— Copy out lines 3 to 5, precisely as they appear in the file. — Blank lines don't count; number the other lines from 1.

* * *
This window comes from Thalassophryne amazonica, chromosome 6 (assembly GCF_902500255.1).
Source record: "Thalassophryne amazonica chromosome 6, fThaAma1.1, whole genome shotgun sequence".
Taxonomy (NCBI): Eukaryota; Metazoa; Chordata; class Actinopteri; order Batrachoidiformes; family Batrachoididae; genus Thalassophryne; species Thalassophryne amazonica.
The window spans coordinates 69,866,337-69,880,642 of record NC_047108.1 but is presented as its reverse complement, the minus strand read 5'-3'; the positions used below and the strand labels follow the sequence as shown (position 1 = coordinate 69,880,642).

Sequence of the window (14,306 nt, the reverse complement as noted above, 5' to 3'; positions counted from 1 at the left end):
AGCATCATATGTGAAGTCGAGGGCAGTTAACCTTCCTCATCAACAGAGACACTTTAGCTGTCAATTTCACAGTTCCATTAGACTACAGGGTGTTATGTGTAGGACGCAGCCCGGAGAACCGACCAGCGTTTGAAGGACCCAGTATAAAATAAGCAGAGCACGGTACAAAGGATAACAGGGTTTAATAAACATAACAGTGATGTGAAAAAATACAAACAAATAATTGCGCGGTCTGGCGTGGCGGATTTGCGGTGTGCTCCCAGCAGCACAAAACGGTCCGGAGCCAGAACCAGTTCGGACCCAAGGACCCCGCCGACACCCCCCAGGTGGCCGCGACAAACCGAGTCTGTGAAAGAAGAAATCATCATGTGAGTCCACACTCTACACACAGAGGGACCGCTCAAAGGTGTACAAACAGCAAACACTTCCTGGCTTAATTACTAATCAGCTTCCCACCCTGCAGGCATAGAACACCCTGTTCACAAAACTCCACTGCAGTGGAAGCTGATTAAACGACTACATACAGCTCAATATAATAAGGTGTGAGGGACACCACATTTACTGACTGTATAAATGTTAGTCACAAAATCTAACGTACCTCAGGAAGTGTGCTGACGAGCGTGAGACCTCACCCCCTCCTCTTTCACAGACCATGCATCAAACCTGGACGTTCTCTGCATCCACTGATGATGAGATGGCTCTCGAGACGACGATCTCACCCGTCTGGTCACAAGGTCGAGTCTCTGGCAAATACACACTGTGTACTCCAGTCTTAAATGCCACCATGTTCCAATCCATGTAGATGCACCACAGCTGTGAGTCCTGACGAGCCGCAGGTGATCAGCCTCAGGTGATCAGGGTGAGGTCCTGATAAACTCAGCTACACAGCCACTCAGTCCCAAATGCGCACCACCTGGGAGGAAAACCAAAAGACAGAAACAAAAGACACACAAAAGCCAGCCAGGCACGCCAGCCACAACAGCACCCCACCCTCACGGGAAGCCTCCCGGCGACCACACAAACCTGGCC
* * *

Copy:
Taxonomy (NCBI): Eukaryota; Metazoa; Chordata; class Actinopteri; order Batrachoidiformes; family Batrachoididae; genus Thalassophryne; species Thalassophryne amazonica.
The window spans coordinates 69,866,337-69,880,642 of record NC_047108.1 but is presented as its reverse complement, the minus strand read 5'-3'; the positions used below and the strand labels follow the sequence as shown (position 1 = coordinate 69,880,642).

Sequence of the window (14,306 nt, the reverse complement as noted above, 5' to 3'; positions counted from 1 at the left end):